RING - THE FINAL CHAPTER
(1999, Japanese TV series, IMDB title - Ringu: Saishusho)
All-region DVD (HK Video)
Long-winded TV series adaption of the Japanese horror classic
The solitary stone well, sitting in a clearing at the edge of the woods, in the movie version of Ring inspired me to seek out more horror films from the east. The TV series wouldn't have.
I finally finished watching this 12-episode live-action TV series. I was prompted to persevere by the observations of Denis Meikle in his substantial book on the subject - THE RING COMPANION. In it, he not only examines all the adaptions of the Ring books as films and TV shows, but also looks at the roots of Koji Suzuki's novels, in the tradition of Japanese horror stories and earlier ghost films.
He notes that the TV series Ring: The Final Chapter takes Suzuki's first 2 books (Ring and Spiral) as source material (after both books had already been turned into films), blending the video curse with a biological origin. Admittedly the script has to pad out 11 x 45-minute episodes and a 75-minute finale.
Once again there's a journalist investigating a number of heart-attack victims who all died simultaneously. A cursed videotape seems to be involved, but he watches it before learning that it has the power to kill. He's helped by two women, one a reporter, the other a friend who just happens to be a professor in a medical university. He only has 13 days to unravel the mystery of the video before his time is up.
The scriptwriters manage to mangle all sorts of mad theories together, insistent that every element of the curse can be explained scientifically. This makes a lot of the plot sound like a stretch, and demystifies the supernatural element, making it ludicrous rather than frightening.
They add numerous new plotlines and characters, and rewrite Sadako's backstory (once more), but still include her joining a theatre group - a scenario that was filmed again in the film Ring 0: Birthday (2000).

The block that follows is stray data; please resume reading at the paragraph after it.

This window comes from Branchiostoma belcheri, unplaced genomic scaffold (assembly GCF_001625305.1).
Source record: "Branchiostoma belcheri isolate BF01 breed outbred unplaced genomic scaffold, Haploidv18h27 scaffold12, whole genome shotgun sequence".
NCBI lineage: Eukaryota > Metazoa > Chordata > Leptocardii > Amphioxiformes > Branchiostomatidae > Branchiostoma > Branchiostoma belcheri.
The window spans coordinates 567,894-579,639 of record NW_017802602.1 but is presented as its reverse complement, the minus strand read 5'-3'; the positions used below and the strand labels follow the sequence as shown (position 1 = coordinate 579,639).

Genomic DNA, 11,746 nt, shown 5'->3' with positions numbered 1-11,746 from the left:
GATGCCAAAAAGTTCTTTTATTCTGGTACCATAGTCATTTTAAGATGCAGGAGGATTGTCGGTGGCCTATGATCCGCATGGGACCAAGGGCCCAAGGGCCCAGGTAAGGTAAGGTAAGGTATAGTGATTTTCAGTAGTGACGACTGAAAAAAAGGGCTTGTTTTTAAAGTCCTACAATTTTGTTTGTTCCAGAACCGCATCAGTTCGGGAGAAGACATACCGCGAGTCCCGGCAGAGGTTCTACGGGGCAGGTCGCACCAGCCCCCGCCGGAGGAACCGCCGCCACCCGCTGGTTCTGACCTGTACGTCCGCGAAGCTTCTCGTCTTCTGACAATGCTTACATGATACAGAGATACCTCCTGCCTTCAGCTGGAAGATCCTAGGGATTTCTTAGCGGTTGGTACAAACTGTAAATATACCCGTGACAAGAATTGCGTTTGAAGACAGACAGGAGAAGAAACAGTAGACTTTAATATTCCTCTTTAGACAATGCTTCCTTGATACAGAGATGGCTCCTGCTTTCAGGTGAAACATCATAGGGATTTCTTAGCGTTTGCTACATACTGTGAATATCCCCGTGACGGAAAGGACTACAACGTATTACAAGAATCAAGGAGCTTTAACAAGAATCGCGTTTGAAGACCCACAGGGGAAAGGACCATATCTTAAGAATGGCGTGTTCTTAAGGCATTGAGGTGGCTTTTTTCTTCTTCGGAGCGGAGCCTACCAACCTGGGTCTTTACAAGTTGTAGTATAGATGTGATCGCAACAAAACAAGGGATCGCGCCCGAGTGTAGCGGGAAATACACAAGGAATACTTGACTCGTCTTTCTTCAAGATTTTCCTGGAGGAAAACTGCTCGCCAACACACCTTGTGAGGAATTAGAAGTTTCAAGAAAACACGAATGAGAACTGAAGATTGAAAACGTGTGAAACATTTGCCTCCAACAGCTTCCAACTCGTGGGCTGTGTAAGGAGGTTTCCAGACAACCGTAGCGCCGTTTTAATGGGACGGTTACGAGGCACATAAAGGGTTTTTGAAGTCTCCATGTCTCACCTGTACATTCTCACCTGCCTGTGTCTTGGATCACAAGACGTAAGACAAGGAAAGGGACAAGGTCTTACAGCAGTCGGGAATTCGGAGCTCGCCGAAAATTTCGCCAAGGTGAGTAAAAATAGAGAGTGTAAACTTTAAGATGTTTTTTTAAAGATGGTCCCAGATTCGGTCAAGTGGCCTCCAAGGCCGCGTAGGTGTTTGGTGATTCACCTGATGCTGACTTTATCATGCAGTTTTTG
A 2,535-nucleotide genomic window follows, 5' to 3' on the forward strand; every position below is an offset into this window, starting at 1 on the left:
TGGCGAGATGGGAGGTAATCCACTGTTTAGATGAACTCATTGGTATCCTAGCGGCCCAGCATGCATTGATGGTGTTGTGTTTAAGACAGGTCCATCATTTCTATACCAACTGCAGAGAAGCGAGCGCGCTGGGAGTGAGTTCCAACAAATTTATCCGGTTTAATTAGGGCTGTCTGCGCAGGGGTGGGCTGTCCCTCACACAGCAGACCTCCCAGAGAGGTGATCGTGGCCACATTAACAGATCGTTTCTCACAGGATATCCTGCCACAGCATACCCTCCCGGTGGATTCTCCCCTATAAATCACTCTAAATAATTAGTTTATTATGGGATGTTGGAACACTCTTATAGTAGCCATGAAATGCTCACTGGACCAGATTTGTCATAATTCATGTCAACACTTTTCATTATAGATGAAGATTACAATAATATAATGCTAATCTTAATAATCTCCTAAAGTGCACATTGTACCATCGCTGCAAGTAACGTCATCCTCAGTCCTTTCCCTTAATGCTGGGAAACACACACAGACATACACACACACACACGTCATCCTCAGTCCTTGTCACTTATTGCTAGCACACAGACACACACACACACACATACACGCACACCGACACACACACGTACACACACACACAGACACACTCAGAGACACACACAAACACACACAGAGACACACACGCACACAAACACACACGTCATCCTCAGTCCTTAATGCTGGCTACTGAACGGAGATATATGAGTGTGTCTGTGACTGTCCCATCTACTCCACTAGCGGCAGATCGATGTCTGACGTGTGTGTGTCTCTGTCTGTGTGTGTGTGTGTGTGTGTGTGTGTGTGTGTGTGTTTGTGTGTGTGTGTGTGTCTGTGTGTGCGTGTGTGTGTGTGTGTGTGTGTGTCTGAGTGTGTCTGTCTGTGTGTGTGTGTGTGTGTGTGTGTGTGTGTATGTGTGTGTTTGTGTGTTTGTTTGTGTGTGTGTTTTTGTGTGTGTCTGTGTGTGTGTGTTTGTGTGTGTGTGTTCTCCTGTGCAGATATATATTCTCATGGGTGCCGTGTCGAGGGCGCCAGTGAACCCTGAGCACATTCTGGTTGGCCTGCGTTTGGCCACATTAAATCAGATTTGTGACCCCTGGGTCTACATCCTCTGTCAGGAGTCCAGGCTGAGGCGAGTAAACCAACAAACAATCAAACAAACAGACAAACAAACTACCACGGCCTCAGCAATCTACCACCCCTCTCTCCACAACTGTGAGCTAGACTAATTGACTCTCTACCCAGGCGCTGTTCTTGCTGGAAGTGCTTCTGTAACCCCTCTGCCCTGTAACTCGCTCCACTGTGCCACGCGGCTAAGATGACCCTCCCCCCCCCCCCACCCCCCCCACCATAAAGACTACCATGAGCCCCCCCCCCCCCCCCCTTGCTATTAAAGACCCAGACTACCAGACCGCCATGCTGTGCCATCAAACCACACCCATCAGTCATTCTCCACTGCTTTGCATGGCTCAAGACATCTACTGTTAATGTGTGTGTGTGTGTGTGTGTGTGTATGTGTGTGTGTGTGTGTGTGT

The only familiar face in the cast is Hitomi Kuroki, playing Rieko, the scientist. She starred in the original Dark Water, as well as appearing in Senrigan and Haunted School 3.
Even as television drama, it's hard to get involved because of the production values - this Japanese TV series is shot on video (which is very apt considering the central premise). But this is a 'look' that went out with the 80's. Most western drama is shot on film, with only soap operas shooting on video. This could distance the audience, or at least make them think the production is a lot older than it is.
Despite the running time, there are relatively few locations and only occasional action. It works well dramatically, most of the cliffhangers may make you come back for more, but the main problem is that it's rarely scary - another example of how the film trilogy got it right, while using the same source material.
Another annoying sign of the tight budget is the music, many of the cues being reused endlessly, even within an episode.
The DVDs (pictured above) squeeze all 12 episodes onto 2 discs, the picture looking a little soft, but it hardly matters. The English subtitles are removable and well-translated. There are a few newspaper headlines and signs that aren't translated and there's occasional spelling mistakes, but they don't spoil your understanding.
But I'd only really recommend this series to Ring completists who insist on seeing every incarnation of Sadako (who actually hardly appears here) and want to take another yet trip down that well...
If you'd like to learn more about the many other films, books, manga and TV that make up the world of the Ring, then go to The Ringworld. It's a very helpful and expansive website that I find myself constantly refering to, as I try and track down every last version of this modern legend.